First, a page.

To learn how to be in need is to learn to walk humbly with God. Paul’s escape from his enemies in Damascus by being let down the outside wall in a basket shows us that God is able to help us overcome our humiliations so that we can continue serving Him in an effective way.

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Henry David Thoreau, approximately 150 years ago, sat in his haven at Walden Pond and watched the linemen string a wire down the railroad track. Thoreau inquired of the workmen what they were doing. They explained that they were building a telegraph system so that people in Maine and Texas could talk to each other. Thoreau then asked, “What if the people in Maine do not have anything to say to the people in Texas, and what if the people in Texas do not have anything to answer back to the people in Maine?”

It was a good question. The point Thoreau was making is that there is no reason to talk unless you have something to say. That is why I am glad Christians have something worth saying that others genuinely need to hear. It concerns the good news from heaven of what God has done and is doing through His Son, Jesus Christ. The New Testament calls it the gospel – which means “good news.” And what is the gospel?

The gist of the gospel is this: “Christ died for our sins according to the scriptures; and that He was buried, and that He rose again the third day according to the scriptures” (I Corinthians 15:3-4). That is very good news. It is an announcement and not an argument. It is the story of what God has done and is doing for lost persons that they could never do for themselves. It is news about an event that took place in history 2,000 years ago. It happens to be the greatest story ever told.

How can news that is nearly 2,000 years old continue to be good news? The book of Revelation calls it “the everlasting gospel” (14:6), which means that it is always good news and will never become old news. The discovery of America by Christopher Columbus was news in 1492, but since that date it has been nothing more than a fact of history. The death of Abraham Lincoln was news when it happened, but it is no longer news. All news stories cease to become news after they are released. The facts of old news stories are sometimes printed many times, but not as news.

But the truth contained in John 3:16 never ceases to be news – very good news indeed! When God loved, He loved the entire world. When He gave, He gave His one and only Son. The reason He did this is that all who believe might be redeemed from sin, made a part of God’s family, and have everlasting life. That was good news 2,000 years ago. It was good news a century ago. It is good news today. It will be good news next week. It will always be good news.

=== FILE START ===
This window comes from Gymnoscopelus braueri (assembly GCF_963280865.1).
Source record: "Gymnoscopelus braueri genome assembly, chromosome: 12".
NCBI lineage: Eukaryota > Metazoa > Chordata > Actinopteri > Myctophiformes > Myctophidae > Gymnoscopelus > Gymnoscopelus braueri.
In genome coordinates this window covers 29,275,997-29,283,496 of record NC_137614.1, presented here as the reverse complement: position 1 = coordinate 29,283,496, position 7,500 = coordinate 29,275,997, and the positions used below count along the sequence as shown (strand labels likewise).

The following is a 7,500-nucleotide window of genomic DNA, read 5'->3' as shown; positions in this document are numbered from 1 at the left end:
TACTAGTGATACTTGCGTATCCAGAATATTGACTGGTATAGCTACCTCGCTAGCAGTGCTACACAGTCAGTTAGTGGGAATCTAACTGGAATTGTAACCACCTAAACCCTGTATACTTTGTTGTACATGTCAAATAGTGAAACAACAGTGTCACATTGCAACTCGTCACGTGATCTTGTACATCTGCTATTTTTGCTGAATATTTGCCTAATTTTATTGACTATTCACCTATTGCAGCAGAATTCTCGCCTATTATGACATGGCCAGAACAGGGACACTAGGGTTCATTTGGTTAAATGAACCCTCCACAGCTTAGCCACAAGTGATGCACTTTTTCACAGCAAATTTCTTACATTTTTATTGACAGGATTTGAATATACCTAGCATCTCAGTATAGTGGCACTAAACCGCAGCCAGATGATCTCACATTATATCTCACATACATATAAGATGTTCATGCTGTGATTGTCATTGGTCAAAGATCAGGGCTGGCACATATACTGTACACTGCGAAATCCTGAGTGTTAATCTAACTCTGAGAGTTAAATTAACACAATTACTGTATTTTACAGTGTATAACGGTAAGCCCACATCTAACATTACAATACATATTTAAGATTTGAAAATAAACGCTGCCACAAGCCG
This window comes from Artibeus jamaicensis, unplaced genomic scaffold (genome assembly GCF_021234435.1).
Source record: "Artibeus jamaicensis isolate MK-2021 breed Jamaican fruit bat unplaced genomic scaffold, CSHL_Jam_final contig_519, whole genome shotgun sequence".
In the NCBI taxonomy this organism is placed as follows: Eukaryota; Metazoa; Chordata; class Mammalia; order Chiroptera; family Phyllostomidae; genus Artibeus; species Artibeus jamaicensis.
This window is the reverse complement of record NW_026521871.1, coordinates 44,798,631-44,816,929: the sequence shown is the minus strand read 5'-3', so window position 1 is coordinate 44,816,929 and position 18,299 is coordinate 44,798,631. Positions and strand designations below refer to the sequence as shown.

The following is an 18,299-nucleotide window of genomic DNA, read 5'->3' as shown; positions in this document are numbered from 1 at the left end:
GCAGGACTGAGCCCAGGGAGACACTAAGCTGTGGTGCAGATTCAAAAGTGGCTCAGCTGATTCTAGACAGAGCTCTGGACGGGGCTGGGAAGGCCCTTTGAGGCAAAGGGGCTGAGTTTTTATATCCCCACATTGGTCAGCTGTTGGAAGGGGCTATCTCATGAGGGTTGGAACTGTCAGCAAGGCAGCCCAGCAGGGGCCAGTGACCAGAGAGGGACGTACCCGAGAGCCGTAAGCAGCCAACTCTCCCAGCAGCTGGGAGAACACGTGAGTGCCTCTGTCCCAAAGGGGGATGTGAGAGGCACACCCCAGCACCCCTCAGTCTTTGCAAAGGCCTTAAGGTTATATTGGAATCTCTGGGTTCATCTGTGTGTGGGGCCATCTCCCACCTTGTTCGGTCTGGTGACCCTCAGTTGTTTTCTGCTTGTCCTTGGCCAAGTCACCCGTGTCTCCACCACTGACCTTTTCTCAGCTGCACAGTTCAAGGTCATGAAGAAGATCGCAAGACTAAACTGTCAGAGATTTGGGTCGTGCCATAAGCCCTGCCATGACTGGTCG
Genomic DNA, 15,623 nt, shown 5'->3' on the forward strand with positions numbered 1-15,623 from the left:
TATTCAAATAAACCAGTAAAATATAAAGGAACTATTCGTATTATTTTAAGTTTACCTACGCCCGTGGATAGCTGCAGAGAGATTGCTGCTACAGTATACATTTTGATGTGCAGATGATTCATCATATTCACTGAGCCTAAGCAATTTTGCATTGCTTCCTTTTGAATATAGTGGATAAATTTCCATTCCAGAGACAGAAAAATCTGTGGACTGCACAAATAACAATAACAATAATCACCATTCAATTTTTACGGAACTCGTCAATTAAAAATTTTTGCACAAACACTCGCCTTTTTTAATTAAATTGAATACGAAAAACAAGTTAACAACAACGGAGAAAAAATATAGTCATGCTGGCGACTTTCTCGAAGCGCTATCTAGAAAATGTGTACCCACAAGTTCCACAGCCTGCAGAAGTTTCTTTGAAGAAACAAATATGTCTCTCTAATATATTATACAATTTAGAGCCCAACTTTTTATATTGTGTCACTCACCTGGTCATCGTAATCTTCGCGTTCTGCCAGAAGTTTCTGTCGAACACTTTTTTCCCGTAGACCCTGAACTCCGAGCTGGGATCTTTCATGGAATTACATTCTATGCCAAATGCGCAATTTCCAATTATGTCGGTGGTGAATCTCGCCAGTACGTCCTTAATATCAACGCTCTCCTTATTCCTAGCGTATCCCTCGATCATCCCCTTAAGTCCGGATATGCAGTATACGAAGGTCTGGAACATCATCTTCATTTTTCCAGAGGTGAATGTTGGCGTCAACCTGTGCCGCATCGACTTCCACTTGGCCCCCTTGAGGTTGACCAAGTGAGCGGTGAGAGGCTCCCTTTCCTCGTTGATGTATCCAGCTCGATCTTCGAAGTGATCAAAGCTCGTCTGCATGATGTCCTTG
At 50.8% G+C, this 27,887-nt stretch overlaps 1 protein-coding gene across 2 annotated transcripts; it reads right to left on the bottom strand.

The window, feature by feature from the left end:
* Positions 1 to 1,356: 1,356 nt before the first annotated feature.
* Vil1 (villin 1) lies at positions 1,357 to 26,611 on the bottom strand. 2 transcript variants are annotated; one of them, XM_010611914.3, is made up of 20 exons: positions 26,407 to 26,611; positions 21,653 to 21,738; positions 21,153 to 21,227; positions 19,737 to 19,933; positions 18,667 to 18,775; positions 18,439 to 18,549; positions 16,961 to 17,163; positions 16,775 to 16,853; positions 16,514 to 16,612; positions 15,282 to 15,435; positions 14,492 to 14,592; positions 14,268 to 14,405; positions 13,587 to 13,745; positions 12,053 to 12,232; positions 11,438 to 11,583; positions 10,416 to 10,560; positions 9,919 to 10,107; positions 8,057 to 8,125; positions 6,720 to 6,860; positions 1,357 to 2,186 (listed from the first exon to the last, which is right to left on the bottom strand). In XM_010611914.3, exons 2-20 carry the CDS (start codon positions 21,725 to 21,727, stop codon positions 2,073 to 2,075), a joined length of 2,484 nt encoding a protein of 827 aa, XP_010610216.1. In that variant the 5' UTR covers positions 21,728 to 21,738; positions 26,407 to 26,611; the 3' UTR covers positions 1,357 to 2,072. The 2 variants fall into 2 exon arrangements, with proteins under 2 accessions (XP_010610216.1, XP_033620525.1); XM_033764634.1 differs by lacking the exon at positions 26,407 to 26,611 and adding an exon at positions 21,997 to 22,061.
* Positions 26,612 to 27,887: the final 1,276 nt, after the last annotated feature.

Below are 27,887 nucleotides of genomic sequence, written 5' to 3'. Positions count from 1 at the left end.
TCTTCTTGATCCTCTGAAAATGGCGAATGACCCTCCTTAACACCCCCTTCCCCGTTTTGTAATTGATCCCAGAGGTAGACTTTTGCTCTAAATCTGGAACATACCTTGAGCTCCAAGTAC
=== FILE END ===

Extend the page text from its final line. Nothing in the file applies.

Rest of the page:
Millions of people in our world have never even heard who Jesus is. Bible publication companies are working diligently to get the Bible translated into native languages and dialects so the people of the earth can be introduced to God’s good news for the very first time.  But Christians are not doing nearly enough to share the gospel with the people who have not yet heard it and who, therefore, desperately need Christ.

Many have heard the gospel proclaimed but have not yet accepted it or understood it. They have eyes to see but do not see, ears to hear but do not hear, hearts to understand but do not understand. No one can understand the gospel who is not aware of being a sinner. The apostle Paul said, “If the gospel be hid, it is hid to those who are lost” (II Corinthians 4:3-4).

The facts of the gospel become news with life-changing power only when the Holy Spirit opens the eyes, the ears, and hearts of people, enabling them to believe. This new awakening, this impact of good news, this glorious dawning, leads to a decision to accept Him as Savior and Lord. To believe the good news is to enter the kingdom of God and to embark upon a new way of life.

The gospel never ceases to be good news to those who believe it. It is never an old, uninteresting story to the Christian. Hearing it anew in every new experience in the power of the Holy Spirit is always a transforming experience. Studying the Bible under the leadership of the Holy Spirit, the Christian is always discovering some new aspect of the truth of the gospel.

There is a famous street in London called Charing Cross Road. It is so familiar to the people who live in London that they refer to it as “The Cross.” On a cold, dark dreary day in London several years ago, the police found an elderly man who was lost. They offered to help him find his way home. He thanked them and said, “If you will take me to the Cross, I can find my way home from there.”

The central message found in God’s Word couldn’t be said any better or more accurately than that. All any person must do to become a new creation in Christ, and become heir to eternal life, is to go to Calvary’s cross, lay his (or her) sins down, accept Christ as Savior and Lord, turn to the right, and keep straight ahead.